If you believe a workout is only as good as the beat driving it, Poundfit is for you. These innovative cardio dance classes incorporate weighted sticks to help you tone up faster—and make you feel like you’re an extra in Stomp, which, let’s be real, is about as badass as it gets. Caution: After taking Poundfit, there’s no going back to regular old Zumba.
The trainers at SculptHouse know that variety is the spice of life—and the key to an effective workout. Their signature, 50-minute cardiosculpt class begins with a 25-minute routine on a manual Woodway Curve treadmill, followed by another 25 minutes on the Megaformer, which has been described as a Pilates reformer “on steroids.” In other words, prepare to sweat—and feel super-sore in the morning.
The BeltLine, which will eventually encircle the city, is an ambitious urban development project aimed at democratizing Atlanta’s green spaces and fundamentally changing the way its residents get around. The full 22-mile loop won’t be completed until 2030, but right now, the 11 miles of trails that are open make for some of the best walking, biking, jogging, and people-watching the city has to offer. The paths are lined with public art projects and more and more BeltLine-adjacent businesses are popping up every day, which means you can hop on your bike to meet up with your besties instead of Ubering to brunch.
This 24-hour Korean spa (seriously, you can sleep there) boasts hot and cold baths, a swimming pool, and a variety of saunas designed to address different health concerns (e.g., jade, which is said to improve circulation and increase metabolism, and rock salt, which is said to give your cardiovascular system a boost). A day pass costs just $25, but if you’re after additional pampering, you can add on treatments like a body scrub. Once you’re all spa-ed out, don’t forget to hit the (extremely tasty) Korean food court for traditional dishes.
For a night-out experience unlike any other, head to Little Trouble on Atlanta’s Westside. You’ll be greeted by neon—lots of it—which lends the space a surreal, futuristic vibe. Snack on Asian Fusion tapas like crab cake bao between sips of your Suntory Sunset, a refreshing (and dangerously drinkable) mix of Japanese whiskey, St. Germain, yuzu and lemon soda.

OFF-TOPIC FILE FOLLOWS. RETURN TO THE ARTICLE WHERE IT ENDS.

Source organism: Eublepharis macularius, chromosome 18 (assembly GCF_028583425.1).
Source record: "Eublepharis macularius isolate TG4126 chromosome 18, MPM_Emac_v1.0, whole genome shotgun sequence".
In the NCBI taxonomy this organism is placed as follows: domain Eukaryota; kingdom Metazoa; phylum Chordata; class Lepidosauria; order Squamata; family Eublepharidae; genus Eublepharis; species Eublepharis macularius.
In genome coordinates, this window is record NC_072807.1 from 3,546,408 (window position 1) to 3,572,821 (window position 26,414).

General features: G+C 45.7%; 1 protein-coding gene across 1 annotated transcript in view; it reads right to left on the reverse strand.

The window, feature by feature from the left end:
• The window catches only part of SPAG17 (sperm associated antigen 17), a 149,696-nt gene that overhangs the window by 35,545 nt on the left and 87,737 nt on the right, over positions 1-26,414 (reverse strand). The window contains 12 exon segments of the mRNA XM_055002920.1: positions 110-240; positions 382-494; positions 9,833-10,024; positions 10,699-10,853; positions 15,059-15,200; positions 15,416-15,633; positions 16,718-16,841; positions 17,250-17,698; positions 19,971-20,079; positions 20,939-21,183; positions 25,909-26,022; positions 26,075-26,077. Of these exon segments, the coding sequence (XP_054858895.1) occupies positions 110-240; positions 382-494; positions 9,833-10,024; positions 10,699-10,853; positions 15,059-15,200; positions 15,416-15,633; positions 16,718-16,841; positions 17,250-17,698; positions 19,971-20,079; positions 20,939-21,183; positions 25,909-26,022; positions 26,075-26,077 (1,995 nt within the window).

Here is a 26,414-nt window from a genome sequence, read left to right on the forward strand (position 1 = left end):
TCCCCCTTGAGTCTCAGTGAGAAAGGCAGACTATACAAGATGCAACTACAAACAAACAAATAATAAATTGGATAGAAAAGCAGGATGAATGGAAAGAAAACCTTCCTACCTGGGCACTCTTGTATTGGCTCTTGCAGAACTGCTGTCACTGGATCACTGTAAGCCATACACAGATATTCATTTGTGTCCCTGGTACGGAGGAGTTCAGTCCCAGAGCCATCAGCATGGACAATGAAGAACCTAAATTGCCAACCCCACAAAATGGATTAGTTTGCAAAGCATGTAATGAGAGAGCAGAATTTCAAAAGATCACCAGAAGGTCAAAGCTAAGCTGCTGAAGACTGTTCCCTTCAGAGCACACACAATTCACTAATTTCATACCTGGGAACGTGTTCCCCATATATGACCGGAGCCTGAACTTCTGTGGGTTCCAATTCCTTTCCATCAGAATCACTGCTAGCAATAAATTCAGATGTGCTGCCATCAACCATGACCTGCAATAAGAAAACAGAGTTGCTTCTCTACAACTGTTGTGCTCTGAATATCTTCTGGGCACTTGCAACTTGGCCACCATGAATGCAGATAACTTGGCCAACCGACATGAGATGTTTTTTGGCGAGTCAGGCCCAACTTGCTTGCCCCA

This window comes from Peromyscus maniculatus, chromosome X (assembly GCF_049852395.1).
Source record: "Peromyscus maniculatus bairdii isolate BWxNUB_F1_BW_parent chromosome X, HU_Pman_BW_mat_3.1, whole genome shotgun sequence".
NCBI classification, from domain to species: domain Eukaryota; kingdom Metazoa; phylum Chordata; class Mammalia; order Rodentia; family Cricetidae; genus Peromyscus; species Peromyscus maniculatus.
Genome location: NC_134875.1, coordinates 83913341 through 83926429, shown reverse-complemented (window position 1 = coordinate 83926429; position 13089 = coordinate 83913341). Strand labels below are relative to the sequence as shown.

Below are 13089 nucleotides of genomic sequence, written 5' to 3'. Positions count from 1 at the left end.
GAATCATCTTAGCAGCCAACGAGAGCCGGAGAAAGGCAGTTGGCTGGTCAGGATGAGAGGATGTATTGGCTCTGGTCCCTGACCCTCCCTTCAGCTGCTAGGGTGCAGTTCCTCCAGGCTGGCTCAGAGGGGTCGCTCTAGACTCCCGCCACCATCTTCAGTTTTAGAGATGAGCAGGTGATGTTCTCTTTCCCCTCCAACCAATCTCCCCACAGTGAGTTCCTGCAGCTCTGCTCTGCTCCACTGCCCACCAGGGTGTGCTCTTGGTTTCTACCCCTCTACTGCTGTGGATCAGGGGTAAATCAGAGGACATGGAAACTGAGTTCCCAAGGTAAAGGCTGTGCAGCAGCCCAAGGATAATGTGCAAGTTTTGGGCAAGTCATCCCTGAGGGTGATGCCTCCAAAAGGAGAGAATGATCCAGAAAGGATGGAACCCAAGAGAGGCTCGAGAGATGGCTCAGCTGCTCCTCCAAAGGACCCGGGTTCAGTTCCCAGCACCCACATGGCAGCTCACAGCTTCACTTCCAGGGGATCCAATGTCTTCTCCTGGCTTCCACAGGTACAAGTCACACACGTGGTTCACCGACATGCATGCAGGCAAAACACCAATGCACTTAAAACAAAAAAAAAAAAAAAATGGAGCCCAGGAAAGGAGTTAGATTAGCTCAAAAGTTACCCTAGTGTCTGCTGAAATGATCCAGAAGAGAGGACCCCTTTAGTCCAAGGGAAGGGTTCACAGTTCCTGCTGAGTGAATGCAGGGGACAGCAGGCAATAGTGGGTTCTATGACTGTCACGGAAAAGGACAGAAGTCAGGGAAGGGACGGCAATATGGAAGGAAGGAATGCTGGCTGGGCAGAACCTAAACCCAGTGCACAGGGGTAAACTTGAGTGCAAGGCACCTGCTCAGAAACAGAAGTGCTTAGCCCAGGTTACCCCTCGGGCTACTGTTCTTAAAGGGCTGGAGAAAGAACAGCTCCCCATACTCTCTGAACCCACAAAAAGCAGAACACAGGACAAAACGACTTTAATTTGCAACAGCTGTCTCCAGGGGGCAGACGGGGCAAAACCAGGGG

View this post on Instagram
A post shared by Little Trouble (@littletroubleatl) on
Atlanta United Game
Sure, Atlantans love their Falcons, Braves, and Hawks, but nothing has brought the city together quite like its MLS team. (For proof, count the number of Atlanta United jerseys, hats, and signs just about everywhere you go.) Last summer, United's soccer games were drawing an average of more than 46,000 fans per game—that’s more than any other team, in any other professional sports league, in the country. The team’s home field isn’t a bad place to hang out, either—Atlanta United plays at the brand-new Mercedes-Benz stadium, which offers way-above-average stadium fare, including a Biergarten, a Japanese-Southern fusion restaurant, plus local favorites like Delia’s Chicken Sausage Stands.
This church-themed dive is definitely one-of-a-kind. Visitors can don choir robes if they so desire, and enjoy drinks with names like “Spiritual Sangria.” Upstairs, there’s a ping pong table, and on Wednesdays, people gather on the second floor for organ karaoke. Church can get crowded, especially on weekend nights, but if you don’t feel like waiting in line, you’re just down the block from all the other nightlife Edgewood Avenue has to offer, including Joystick, a bar/arcade hybrid and the Georgia Beer Garden, which boasts a ton of outdoor seating and an impressive list of craft brews.
The Center for Civil and Human Rights, which opened its doors in 2007, is a powerful look at how the Civil Rights Movement continues to inform the struggle for human rights today. The museum uses audio and video from the mid-20th century to put visitors in the shoes of the era’s activists. The exhibit isn’t easy to get through, but it’s an experience that will stay with you long after you’ve left Atlanta.
Atlanta isn't the only city with healthy hotspots. Here's where to get your wellness fix in Miami and San Francisco, too.
Loading More Posts...